Warming Beef Stew

Beef stewFollowing on from last week’s Autumn/Winter recipe, I’ve been thinking about some more winter warmers. One of my favourites is a beef stew – I used to love making them in the slow cooker but sadly I don’t have one any more (**quickly runs off to add to the Christmas list**). This recipe from Jamie Oliver is great though.

Serves                        Four

Prep Time                 20 minutes

Cooking Time         3-4 hours

Calories                     645 per portion

Ingredients

1 white onion

2 parsnips

1/2 a butternut squash

a few sprigs of fresh sage

Olive Oil

1 knob of unsalted butter

4 carrots

800g stewing steak or beef skirt, cut into 5 cm pieces

Plain flour

500g small potatoes

2 tablespoons of tomato puree

1/2 a bottle of red wine

285ml of beef or vegetable stock

1 lemon

A few sprigs of fresh rosemary

1 clove of garlic

 Method

1. Preheat the oven to 160ºC/300ºF/gas 2.

2. Peel and roughly chop the onion, peel and quarter the parsnips and peel and halve the carrots. Deseed and roughly dice the squash. Pick the sage leaves.

3. Heat a little oil and the butter in a casserole pan on a medium heat, add the onion and sage leaves, then fry for 3 to 4 minutes.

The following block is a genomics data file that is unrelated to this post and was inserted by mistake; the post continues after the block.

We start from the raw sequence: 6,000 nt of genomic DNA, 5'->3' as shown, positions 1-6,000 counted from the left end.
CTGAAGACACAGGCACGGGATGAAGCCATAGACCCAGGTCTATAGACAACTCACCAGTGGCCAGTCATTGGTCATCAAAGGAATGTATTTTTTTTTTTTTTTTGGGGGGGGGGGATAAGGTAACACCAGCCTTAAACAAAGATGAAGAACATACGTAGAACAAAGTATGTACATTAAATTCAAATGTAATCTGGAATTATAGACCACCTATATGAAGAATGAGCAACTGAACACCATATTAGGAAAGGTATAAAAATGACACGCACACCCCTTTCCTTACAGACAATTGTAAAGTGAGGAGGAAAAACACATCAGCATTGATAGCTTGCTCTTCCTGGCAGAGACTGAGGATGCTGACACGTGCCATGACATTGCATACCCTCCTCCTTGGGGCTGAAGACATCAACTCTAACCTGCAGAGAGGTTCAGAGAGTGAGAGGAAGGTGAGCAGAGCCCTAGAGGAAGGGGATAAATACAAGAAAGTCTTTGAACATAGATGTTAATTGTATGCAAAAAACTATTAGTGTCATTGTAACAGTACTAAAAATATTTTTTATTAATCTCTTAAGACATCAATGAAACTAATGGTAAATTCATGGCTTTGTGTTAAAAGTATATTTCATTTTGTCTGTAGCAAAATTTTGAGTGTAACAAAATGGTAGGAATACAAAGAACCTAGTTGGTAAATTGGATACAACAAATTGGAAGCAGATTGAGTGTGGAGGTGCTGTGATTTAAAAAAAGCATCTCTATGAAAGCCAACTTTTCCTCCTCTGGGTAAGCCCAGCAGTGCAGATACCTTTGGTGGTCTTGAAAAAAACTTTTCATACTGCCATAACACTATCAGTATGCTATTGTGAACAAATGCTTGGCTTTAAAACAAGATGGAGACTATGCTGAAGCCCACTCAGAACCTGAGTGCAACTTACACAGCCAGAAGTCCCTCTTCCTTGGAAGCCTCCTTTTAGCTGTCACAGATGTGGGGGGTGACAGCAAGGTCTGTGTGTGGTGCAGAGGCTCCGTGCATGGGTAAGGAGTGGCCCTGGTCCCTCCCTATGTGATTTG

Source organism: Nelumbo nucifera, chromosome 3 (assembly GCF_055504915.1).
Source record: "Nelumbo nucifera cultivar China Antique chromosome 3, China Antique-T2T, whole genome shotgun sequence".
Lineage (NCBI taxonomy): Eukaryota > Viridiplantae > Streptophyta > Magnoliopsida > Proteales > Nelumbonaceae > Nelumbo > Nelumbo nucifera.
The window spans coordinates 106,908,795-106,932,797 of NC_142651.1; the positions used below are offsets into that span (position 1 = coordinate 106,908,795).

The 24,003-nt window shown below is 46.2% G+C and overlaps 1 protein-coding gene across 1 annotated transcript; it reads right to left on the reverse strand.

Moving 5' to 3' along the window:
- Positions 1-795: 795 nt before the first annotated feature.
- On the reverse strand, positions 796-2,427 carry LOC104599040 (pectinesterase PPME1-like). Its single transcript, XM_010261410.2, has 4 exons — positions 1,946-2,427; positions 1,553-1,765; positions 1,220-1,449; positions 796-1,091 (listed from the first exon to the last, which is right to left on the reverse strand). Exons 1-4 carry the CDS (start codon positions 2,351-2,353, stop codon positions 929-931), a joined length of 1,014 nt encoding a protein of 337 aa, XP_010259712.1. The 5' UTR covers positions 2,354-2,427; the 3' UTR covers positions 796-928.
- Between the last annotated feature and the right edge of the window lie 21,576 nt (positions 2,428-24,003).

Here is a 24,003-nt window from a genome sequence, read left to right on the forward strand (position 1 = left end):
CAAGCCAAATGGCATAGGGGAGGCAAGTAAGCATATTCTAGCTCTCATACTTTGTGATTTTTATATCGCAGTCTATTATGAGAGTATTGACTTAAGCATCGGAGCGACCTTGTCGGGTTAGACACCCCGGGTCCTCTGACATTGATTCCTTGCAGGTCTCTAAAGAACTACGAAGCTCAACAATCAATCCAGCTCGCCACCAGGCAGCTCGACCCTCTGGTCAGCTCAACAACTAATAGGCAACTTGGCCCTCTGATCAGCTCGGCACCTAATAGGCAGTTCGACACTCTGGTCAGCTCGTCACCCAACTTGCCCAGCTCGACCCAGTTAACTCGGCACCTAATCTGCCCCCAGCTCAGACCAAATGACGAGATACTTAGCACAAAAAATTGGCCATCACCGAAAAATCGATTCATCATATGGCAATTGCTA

4. Meanwhile, toss the meat in a little seasoned flour, then add it to the pan with all the vegetables, the tomato purée, wine and stock, then gently stir together. Season generously with black pepper and just a little sea salt.

5. Bring to the boil, place a lid on top, then place in the oven until the meat is tender – sometimes this takes 3 hours, sometimes 4 – it depends on what cut of meat you’re using and how fresh it is. The only way to test is to mash up a piece of meat and if it falls apart easily it’s ready.

6. Once cooked, turn the oven down to about 110°C/225°F/gas ¼ and just hold it there until you’re ready to eat. Finely grate the lemon zest, pick and finely chop the rosemary and peel and finely chop the garlic, then mix together and sprinkle over the stew before serving. Just the smallest amount will make a world of difference – as soon as it hits the hot stew it will release an amazing fragrance.

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